33. # of all other persons except Indians not taxed

Several of these columns were for special counts, and not to be included in the aggregate total. Doing so would have resulted in counting some individuals twice. Census takers were asked to use double lines, red ink or some other method of distinguishing these columns so that double counting would not occur. For example, the count of free white males between 16 and 18 was a special count, because these individuals were also supposed to be tabulated in the column for free white males of age 16 and under 26.

The other special counts were foreigners not naturalized, persons engaged in agriculture, persons engaged in commerce, and persons engaged in manufacture.

Census takers were also instructed to count each individual in only one of the occupational columns. For example, if an individual was engaged in agriculture, commerce, and manufacture, the census taker had to judge which one the individual was primarily engaged in.

Note to Researchers[edit]

Censustaking was not yet an exact science. Before 1830, enumerators lacked pre-printed forms, and drew up their own, sometimes resulting in pages without headings, line tallies, or column totals. As a result, census records for many towns before 1830 are idiosyncratic. This is not to suggest that they are less reliable than subsequent censuses, but that they may require more work on the part of the researcher.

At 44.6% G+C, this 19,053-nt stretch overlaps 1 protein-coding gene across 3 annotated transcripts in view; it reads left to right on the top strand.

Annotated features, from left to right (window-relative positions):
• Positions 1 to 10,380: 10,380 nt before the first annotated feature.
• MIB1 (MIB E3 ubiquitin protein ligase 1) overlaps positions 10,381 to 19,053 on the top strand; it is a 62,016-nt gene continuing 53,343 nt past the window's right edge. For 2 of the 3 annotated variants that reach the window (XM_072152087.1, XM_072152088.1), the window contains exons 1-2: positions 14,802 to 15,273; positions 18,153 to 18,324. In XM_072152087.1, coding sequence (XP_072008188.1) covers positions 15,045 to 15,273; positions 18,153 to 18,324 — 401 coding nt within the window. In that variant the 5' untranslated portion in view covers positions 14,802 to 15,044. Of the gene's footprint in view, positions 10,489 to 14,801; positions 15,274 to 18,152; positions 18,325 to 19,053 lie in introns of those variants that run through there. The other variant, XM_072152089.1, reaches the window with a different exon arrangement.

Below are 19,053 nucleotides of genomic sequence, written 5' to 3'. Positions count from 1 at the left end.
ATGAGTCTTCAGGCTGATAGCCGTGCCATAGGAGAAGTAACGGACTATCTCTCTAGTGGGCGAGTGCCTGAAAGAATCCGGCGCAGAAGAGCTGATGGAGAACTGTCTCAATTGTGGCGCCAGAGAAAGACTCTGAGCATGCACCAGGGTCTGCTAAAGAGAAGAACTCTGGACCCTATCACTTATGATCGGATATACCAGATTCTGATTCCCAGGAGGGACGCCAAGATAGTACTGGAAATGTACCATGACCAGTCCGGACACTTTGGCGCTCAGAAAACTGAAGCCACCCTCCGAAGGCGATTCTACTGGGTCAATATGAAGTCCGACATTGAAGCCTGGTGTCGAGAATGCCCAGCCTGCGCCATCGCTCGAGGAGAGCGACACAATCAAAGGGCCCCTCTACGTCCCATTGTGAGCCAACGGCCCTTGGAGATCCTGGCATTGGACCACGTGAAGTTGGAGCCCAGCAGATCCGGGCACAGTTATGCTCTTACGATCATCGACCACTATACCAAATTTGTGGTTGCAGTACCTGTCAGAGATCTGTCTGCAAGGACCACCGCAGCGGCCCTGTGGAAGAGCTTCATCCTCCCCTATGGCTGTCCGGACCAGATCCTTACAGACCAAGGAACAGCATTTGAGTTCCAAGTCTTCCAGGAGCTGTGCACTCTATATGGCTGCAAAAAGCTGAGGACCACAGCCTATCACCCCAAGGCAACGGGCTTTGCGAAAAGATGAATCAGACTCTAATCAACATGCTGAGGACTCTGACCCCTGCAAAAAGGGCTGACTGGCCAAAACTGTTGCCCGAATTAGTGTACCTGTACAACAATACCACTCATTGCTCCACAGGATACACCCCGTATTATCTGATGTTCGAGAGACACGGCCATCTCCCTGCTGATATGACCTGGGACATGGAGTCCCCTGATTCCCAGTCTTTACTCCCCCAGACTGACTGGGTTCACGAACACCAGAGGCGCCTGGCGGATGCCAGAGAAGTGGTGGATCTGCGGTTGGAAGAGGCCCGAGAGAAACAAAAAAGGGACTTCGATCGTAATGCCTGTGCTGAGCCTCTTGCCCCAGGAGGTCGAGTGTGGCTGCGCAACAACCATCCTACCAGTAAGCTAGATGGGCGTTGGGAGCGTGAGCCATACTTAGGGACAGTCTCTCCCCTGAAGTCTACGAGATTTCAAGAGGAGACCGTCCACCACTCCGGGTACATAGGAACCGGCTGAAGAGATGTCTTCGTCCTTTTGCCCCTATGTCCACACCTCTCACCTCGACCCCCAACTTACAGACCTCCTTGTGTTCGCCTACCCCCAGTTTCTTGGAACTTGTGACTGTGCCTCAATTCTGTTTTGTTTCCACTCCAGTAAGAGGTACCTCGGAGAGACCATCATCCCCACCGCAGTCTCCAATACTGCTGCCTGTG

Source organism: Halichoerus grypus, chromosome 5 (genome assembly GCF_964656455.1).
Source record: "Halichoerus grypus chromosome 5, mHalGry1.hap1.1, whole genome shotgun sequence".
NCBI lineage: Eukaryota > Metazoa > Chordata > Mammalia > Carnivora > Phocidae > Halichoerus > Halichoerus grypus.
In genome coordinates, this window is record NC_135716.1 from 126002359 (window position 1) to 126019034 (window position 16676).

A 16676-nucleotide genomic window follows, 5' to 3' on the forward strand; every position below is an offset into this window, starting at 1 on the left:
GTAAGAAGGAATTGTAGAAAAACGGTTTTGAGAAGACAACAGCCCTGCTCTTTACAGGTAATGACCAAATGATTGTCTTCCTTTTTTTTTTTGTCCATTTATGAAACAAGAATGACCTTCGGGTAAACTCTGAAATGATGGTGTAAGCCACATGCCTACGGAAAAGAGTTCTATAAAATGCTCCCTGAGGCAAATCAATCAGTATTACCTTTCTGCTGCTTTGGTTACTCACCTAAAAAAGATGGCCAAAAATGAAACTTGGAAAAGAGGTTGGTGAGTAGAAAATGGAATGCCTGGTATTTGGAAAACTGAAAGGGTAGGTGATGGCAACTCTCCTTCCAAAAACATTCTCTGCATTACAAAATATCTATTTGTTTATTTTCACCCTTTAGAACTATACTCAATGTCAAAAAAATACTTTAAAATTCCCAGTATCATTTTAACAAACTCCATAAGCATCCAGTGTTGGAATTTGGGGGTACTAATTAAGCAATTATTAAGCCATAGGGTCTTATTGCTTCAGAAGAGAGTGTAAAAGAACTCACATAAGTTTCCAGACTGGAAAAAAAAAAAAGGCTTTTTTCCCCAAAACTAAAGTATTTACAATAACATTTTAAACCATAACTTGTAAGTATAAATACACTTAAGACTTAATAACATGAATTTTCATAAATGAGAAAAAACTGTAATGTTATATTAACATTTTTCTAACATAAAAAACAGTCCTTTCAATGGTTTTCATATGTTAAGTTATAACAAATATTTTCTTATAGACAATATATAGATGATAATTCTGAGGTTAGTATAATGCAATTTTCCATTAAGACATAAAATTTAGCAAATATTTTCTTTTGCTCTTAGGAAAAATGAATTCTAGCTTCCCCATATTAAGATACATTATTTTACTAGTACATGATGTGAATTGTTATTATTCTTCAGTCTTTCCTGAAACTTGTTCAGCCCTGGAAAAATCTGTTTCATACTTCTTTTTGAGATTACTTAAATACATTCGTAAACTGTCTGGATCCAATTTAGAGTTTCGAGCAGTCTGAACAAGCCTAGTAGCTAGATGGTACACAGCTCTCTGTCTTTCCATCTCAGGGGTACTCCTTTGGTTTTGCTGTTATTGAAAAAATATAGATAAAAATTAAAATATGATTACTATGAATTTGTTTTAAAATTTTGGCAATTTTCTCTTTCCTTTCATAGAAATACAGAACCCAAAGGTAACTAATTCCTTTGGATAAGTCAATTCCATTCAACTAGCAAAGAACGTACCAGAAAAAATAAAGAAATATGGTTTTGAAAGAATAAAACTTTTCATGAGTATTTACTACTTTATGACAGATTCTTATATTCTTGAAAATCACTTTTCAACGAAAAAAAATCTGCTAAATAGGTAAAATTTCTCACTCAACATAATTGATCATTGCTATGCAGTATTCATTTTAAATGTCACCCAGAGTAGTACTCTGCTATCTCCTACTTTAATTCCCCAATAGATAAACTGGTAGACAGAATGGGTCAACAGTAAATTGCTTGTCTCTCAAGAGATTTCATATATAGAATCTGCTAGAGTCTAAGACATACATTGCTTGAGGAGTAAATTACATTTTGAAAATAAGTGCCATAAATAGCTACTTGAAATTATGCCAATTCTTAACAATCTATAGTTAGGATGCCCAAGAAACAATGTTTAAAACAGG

City rankings[edit]

Rank City State Population[1] Region (2016)[2]
01 New York New York 123,706 Northeast
02 Philadelphia Pennsylvania 63,802 Northeast
03 Baltimore Maryland 62,738 South
04 Boston Massachusetts 43,298 Northeast
05 New Orleans Louisiana 27,176 South
06 Charleston South Carolina 24,780 South
07 Northern Liberties Pennsylvania 19,678 Northeast
08 Southwark Pennsylvania 14,713 Northeast
09 Washington District of Columbia 13,247 South
10 Salem Massachusetts 12,731 Northeast
11 Albany New York 12,630 Northeast
12 Richmond Virginia 12,067 South
13 Providence Rhode Island 11,767 Northeast
14 Cincinnati Ohio 9,642 Midwest
15 Portland Maine 8,581 Northeast